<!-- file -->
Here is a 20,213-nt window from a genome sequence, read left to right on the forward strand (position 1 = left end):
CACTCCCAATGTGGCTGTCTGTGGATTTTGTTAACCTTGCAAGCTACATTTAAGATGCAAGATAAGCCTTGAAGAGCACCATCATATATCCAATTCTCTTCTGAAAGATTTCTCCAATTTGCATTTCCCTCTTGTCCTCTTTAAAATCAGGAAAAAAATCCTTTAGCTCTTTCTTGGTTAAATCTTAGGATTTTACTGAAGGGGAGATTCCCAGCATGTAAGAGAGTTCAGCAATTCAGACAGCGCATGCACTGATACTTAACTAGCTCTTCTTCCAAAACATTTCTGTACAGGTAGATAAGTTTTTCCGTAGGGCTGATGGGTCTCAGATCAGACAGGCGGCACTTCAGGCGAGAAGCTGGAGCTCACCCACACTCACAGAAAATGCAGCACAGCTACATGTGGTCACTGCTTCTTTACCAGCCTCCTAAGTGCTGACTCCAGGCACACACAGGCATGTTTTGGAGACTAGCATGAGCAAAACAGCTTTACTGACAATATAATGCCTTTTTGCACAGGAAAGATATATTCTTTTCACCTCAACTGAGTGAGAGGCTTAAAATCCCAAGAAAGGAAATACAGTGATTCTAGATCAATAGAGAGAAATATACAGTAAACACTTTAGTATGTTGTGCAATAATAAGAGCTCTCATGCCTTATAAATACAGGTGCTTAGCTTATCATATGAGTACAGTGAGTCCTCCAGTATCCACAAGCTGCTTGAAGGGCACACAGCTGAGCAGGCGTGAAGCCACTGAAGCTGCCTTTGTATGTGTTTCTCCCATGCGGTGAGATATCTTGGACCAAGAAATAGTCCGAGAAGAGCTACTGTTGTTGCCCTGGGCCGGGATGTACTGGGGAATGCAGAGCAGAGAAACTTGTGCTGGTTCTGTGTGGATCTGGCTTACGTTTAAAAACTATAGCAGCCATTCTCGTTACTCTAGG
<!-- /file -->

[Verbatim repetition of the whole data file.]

Here is a 20,213-nt window from a genome sequence, read left to right on the forward strand (position 1 = left end):
CACTCCCAATGTGGCTGTCTGTGGATTTTGTTAACCTTGCAAGCTACATTTAAGATGCAAGATAAGCCTTGAAGAGCACCATCATATATCCAATTCTCTTCTGAAAGATTTCTCCAATTTGCATTTCCCTCTTGTCCTCTTTAAAATCAGGAAAAAAATCCTTTAGCTCTTTCTTGGTTAAATCTTAGGATTTTACTGAAGGGGAGATTCCCAGCATGTAAGAGAGTTCAGCAATTCAGACAGCGCATGCACTGATACTTAACTAGCTCTTCTTCCAAAACATTTCTGTACAGGTAGATAAGTTTTTCCGTAGGGCTGATGGGTCTCAGATCAGACAGGCGGCACTTCAGGCGAGAAGCTGGAGCTCACCCACACTCACAGAAAATGCAGCACAGCTACATGTGGTCACTGCTTCTTTACCAGCCTCCTAAGTGCTGACTCCAGGCACACACAGGCATGTTTTGGAGACTAGCATGAGCAAAACAGCTTTACTGACAATATAATGCCTTTTTGCACAGGAAAGATATATTCTTTTCACCTCAACTGAGTGAGAGGCTTAAAATCCCAAGAAAGGAAATACAGTGATTCTAGATCAATAGAGAGAAATATACAGTAAACACTTTAGTATGTTGTGCAATAATAAGAGCTCTCATGCCTTATAAATACAGGTGCTTAGCTTATCATATGAGTACAGTGAGTCCTCCAGTATCCACAAGCTGCTTGAAGGGCACACAGCTGAGCAGGCGTGAAGCCACTGAAGCTGCCTTTGTATGTGTTTCTCCCATGCGGTGAGATATCTTGGACCAAGAAATAGTCCGAGAAGAGCTACTGTTGTTGCCCTGGGCCGGGATGTACTGGGGAATGCAGAGCAGAGAAACTTGTGCTGGTTCTGTGTGGATCTGGCTTACGTTTAAAAACTATAGCAGCCATTCTCGTTACTCTAGG